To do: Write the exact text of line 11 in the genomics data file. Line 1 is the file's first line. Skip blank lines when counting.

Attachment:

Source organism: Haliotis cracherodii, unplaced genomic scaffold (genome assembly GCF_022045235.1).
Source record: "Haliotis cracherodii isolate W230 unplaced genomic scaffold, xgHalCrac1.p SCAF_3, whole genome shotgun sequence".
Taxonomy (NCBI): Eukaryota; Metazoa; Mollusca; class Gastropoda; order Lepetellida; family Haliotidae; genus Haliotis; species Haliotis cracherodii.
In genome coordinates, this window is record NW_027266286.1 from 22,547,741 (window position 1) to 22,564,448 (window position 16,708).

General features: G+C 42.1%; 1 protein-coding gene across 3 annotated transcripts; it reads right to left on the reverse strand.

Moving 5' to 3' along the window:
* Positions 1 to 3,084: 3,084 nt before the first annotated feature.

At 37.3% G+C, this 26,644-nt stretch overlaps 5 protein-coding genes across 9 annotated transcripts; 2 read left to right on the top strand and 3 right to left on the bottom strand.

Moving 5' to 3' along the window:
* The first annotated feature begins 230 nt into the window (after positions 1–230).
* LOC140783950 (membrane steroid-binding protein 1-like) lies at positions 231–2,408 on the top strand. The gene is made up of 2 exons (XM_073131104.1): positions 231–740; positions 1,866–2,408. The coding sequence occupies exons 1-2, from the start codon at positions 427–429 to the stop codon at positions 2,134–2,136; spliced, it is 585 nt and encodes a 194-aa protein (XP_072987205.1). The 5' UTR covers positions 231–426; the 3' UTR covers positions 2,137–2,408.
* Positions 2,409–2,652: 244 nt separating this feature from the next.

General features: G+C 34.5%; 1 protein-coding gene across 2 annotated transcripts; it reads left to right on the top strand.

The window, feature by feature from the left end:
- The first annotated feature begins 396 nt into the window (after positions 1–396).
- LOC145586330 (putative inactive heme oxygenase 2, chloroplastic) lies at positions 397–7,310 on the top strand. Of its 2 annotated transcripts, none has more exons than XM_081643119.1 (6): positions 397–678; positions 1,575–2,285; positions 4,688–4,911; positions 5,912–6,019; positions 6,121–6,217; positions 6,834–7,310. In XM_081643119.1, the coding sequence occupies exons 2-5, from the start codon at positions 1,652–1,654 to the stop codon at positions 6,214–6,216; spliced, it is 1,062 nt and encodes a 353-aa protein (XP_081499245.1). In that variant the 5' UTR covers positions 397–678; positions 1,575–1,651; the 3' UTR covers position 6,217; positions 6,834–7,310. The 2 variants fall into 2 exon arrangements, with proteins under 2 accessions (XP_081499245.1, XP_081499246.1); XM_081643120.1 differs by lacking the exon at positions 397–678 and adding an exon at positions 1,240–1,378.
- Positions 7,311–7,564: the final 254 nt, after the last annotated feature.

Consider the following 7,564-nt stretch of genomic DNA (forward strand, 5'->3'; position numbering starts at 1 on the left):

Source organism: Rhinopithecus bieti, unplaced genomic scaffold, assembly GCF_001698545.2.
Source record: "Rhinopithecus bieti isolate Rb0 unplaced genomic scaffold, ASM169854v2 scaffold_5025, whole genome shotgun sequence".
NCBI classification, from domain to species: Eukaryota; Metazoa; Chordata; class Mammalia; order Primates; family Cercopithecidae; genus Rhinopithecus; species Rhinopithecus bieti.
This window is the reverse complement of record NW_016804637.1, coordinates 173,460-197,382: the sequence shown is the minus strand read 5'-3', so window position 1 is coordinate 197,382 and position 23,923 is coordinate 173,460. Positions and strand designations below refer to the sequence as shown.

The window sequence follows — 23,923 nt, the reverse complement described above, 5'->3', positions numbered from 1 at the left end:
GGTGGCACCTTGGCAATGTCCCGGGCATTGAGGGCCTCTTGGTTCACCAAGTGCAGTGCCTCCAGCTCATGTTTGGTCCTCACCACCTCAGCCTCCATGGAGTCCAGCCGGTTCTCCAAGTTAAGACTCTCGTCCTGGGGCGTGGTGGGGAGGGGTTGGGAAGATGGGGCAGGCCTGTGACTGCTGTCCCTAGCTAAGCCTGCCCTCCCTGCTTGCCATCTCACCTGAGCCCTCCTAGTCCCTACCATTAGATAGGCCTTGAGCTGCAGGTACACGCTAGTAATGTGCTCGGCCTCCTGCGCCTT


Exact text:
* LOC140783950 (membrane steroid-binding protein 1-like) lies at positions 231–2,408 on the top strand. The gene is made up of 2 exons (XM_073131104.1): positions 231–740; positions 1,866–2,408. The coding sequence occupies exons 1-2, from the start codon at positions 427–429 to the stop codon at positions 2,134–2,136; spliced, it is 585 nt and encodes a 194-aa protein (XP_072987205.1). The 5' UTR covers positions 231–426; the 3' UTR covers positions 2,137–2,408.